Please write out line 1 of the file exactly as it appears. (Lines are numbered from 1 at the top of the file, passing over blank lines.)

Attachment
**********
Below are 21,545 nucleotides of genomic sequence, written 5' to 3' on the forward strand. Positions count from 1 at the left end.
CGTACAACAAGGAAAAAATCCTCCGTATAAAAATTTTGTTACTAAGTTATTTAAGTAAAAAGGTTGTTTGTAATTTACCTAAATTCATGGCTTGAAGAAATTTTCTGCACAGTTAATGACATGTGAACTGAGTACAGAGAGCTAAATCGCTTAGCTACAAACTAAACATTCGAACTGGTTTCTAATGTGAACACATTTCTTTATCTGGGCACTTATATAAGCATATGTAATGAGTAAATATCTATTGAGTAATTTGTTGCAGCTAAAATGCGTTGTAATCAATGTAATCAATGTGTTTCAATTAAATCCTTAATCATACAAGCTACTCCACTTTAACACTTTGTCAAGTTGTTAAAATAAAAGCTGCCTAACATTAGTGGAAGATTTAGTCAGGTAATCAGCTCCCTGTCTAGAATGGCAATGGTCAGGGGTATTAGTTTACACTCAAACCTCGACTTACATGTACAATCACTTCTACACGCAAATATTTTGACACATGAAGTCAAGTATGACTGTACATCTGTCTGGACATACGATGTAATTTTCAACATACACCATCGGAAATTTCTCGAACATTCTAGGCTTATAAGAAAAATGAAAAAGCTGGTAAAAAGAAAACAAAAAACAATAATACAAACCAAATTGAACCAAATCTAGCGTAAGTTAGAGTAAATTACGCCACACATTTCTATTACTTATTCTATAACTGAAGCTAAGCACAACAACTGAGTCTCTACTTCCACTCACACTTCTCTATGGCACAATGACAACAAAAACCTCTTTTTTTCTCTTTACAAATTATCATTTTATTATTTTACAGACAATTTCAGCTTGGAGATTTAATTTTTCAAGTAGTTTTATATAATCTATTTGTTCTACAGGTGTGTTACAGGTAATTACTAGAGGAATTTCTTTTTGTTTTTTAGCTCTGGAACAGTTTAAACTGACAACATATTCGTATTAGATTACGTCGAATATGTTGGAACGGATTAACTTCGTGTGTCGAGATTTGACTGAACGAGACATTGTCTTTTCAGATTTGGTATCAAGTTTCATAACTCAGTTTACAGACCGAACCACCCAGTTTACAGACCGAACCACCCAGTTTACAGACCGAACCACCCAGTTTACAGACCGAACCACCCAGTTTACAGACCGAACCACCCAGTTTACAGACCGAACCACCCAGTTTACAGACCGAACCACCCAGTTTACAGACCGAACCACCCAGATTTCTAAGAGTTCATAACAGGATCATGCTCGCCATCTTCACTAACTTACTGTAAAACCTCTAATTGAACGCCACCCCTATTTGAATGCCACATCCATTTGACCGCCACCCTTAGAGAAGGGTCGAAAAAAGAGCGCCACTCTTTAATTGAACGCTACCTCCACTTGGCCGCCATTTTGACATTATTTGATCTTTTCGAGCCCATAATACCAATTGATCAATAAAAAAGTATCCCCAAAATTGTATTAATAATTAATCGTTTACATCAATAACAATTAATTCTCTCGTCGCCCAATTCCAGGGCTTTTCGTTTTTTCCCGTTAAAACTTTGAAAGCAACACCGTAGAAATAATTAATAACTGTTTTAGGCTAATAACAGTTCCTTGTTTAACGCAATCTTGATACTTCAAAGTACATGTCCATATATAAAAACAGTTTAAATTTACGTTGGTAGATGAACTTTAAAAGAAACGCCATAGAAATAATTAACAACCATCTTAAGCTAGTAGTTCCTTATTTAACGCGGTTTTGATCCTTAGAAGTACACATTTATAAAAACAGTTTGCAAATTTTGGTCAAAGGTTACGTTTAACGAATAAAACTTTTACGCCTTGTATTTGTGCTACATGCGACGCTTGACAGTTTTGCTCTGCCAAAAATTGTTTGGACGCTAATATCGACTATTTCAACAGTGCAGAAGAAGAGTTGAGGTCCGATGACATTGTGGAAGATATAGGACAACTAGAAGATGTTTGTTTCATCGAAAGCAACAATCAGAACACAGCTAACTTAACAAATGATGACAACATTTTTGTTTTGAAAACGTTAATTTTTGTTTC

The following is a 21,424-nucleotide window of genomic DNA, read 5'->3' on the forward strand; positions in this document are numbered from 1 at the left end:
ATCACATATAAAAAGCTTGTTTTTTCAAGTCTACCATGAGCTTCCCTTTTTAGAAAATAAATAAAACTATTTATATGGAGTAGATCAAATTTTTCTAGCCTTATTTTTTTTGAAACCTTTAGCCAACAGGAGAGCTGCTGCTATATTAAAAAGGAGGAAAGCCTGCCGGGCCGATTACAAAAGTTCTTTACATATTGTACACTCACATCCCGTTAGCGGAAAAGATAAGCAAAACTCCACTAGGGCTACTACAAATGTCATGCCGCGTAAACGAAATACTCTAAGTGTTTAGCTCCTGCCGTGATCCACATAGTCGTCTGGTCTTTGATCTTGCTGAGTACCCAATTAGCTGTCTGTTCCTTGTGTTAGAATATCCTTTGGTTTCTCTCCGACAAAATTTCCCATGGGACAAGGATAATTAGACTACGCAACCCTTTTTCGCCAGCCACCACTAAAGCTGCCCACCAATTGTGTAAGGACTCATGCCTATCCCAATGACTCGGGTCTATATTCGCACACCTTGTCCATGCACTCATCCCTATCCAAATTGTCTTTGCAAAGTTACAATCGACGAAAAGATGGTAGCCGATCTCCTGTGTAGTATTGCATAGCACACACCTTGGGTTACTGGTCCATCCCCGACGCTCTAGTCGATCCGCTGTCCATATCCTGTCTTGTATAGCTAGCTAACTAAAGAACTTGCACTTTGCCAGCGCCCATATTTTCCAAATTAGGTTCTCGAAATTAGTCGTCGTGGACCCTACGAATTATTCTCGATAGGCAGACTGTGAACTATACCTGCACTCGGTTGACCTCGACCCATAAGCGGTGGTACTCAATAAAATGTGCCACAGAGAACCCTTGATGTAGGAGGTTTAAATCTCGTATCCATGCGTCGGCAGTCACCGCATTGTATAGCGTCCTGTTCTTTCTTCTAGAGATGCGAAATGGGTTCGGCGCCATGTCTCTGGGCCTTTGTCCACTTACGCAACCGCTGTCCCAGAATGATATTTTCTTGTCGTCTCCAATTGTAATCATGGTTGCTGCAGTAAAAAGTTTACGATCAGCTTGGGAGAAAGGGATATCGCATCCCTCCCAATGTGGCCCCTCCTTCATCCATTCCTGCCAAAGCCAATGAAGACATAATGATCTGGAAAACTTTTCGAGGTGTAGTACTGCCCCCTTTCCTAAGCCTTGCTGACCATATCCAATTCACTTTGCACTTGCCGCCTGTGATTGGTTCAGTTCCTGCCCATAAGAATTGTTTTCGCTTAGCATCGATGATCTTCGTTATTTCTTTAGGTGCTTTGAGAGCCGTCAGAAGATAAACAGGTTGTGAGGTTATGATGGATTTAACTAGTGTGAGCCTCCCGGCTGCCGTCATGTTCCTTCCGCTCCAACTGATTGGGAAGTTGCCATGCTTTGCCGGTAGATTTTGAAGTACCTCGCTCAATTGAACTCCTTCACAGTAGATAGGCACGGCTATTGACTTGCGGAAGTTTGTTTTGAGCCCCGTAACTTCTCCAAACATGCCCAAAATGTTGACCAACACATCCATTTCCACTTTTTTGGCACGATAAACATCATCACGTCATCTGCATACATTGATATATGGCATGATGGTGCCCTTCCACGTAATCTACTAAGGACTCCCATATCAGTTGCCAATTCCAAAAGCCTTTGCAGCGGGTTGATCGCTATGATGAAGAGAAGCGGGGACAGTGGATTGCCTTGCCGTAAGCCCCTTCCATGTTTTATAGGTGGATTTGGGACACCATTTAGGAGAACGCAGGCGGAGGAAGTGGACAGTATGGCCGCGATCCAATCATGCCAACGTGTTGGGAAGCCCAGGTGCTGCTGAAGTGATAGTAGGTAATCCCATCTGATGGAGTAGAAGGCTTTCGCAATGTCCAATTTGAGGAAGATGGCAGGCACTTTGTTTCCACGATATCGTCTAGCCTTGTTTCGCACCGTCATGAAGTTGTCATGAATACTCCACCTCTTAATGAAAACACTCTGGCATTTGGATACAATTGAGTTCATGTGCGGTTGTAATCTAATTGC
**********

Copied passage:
Below are 21,545 nucleotides of genomic sequence, written 5' to 3' on the forward strand. Positions count from 1 at the left end.